Consumers used to get their news from newspapers, magazines and evening broadcasts from the three television networks. Now, with the Internet, cable TV and 24-hour news networks, the news cycle is faster and more constant, with every minute carrying a new deadline. But clearly more news and more news outlets are not necessarily better. And just because the press has the ability to cover a story doesn't always mean they should -- or that they'll do it well.
Howard Kurtz has been The Washington Post's media reporter since 1990. He is also the host of CNN's "Reliable Sources" and the author of "Media Circus," "Hot Air," "Spin Cycle" and "The Fortune Tellers: Inside Wall Street's Game of Money, Media and Manipulation." Kurtz talks about the press and the stories of the day in "Media Backtalk."
The transcript follows.
Editor's Note: Washingtonpost.com moderators retain editorial control over Live Online discussions and choose the most relevant questions for guests and hosts; guests and hosts can decline to answer questions.
It's a fact -- not a matter of opinion -- that the first US reaction to the tsunami disaster was weaker and later than those of other governments.
However, it was my impression that the US media tended to avoid reporting this unfavorable comparison. The comparison, if it was made at all, appeared in editorials, not in news stories.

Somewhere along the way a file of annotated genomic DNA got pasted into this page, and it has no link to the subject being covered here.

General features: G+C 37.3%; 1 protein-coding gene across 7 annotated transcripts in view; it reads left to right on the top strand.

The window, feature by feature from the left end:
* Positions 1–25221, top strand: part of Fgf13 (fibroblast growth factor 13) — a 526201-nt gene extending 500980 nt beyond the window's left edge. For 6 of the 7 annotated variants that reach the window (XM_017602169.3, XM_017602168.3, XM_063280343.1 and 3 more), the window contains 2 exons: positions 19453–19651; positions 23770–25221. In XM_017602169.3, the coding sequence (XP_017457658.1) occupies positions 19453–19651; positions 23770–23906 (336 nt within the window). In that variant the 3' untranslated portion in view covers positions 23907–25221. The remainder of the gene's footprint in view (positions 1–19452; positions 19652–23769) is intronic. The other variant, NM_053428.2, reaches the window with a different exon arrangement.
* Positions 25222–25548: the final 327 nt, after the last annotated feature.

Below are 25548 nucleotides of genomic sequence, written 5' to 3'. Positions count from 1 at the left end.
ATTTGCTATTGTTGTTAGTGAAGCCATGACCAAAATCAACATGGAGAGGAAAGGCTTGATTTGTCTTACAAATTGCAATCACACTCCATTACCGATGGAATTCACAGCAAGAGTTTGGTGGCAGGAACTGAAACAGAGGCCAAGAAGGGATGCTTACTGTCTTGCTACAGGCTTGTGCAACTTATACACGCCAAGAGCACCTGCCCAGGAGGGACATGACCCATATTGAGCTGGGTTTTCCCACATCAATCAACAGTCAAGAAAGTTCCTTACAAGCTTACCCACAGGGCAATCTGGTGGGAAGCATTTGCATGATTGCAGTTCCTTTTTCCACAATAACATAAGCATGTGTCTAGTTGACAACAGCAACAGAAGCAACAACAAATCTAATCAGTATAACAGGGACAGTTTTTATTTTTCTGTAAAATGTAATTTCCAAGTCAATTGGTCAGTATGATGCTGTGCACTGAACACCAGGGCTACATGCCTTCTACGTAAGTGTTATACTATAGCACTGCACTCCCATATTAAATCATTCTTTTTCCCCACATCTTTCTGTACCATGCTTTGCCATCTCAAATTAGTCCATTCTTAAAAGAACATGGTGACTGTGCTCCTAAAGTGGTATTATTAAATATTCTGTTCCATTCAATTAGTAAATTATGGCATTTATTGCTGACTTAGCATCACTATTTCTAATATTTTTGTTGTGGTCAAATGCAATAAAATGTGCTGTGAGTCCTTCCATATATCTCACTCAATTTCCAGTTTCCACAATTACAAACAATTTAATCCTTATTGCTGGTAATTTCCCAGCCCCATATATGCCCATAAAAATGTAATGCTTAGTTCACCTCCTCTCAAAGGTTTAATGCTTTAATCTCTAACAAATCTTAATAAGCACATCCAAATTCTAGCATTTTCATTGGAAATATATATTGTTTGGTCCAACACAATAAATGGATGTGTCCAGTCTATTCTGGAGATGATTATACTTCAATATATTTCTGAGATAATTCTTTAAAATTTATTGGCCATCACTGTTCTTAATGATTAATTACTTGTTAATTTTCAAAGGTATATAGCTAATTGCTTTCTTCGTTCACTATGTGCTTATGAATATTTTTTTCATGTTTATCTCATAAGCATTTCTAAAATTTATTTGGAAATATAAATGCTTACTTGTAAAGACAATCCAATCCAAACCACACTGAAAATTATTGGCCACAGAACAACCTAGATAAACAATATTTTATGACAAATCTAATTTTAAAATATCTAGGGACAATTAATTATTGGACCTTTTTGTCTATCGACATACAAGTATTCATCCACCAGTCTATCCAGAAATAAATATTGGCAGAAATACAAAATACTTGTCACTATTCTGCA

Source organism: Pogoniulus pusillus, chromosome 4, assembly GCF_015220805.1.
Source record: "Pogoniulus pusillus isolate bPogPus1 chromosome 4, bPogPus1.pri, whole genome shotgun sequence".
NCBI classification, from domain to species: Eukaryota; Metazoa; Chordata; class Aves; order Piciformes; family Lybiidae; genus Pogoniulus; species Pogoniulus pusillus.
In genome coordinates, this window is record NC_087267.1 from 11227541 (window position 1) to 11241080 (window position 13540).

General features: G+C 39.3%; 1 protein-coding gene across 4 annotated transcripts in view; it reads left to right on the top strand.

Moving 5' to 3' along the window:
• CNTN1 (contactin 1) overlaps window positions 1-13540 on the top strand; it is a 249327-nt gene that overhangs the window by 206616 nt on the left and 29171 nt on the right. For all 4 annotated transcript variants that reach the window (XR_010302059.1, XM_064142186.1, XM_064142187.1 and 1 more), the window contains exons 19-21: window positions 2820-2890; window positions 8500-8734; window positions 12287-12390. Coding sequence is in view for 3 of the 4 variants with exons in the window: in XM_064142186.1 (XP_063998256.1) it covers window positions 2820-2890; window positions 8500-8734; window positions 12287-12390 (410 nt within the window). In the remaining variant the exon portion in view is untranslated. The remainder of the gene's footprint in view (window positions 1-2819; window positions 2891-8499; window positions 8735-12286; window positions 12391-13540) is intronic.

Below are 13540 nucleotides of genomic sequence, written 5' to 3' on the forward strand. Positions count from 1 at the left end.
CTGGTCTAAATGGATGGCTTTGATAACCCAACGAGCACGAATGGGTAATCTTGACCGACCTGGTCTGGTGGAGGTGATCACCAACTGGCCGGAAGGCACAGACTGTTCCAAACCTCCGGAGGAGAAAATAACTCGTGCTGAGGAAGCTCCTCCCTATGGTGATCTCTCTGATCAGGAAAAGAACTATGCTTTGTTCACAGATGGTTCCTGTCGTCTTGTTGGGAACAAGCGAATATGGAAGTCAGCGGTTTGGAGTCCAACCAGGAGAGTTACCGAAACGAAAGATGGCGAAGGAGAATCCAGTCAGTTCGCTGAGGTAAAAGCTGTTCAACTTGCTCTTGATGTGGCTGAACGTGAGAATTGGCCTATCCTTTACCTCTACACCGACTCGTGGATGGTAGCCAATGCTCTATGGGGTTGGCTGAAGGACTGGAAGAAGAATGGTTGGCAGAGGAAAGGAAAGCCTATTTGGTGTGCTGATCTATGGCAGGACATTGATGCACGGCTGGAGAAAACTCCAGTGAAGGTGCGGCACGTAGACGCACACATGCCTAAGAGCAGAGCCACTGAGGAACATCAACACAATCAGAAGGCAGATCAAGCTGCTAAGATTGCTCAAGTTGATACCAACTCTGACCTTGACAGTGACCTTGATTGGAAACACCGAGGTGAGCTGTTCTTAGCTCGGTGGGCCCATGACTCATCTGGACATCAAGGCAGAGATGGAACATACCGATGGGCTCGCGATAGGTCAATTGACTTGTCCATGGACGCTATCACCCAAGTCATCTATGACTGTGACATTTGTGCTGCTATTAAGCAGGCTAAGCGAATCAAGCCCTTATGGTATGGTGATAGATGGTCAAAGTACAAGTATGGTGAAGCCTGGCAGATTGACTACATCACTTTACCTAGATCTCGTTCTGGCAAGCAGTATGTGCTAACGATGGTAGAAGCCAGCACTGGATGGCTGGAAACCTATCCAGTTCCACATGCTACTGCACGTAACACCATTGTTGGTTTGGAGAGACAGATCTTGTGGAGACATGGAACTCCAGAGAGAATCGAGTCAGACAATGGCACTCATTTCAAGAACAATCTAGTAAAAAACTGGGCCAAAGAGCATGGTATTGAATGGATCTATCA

So, Howie, do you think the US media, in trying to avoid criticising the White House, under-reported the feebleness of the initial US reaction to the tsunami?
Howard Kurtz: Gee, that wasn't my impression.
Washington Post, Dec. 29: "The Bush administration more than doubled its financial commitment yesterday to provide relief to nations suffering from the Indian Ocean tsunami, amid complaints that the vacationing President Bush has been insensitive to a humanitarian catastrophe of epic proportions...Secretary of State Colin L. Powell, in morning television appearances, chafed at a top U.N. aid official's comment on Monday that wealthy countries were being stingy with aid."
Washington Post, Dec. 30: "Bush's remarks followed several days of criticism that the United States has not been as swift or as generous as other countries in its response."
This was all when the U.S. contribution was $35 million, not the current $350 million.
I thought the Post's summary of Ronald Reagan's Presidency in your annual roundup of celebrity deaths went out of its way to emphasize the negative. Mentioning Iran-Contra and the increase in the deficit was certainly fair game, but there was not a word about the economic boom under his Presidency and the suggestion was made that his Nicaragua policy was a "failure." Hello, Nicaragua is now a democracy thanks to his policy of supporting the anti-Communist contras which put pressure on the Sandanistis to hold free election! Not to mention that his realistic hardline attitude toward the Soviets one of the prime causes of the collapse of the evil Empire just two years after he left office, something else the summary failed to even hint at.
washingtonpost.com: 40th President Became a Republican Icon (Post, Jan. 2)
Howard Kurtz: It didn't say the hotly disputed Nicaragua policy had failed. It said the following, after listing other foreign policy successes:
"But Reagan failed to mobilize public support on behalf of his favorite anti-communist insurgents, the Nicaraguan contras, whom he called 'the moral equivalent of the Founding Fathers.'"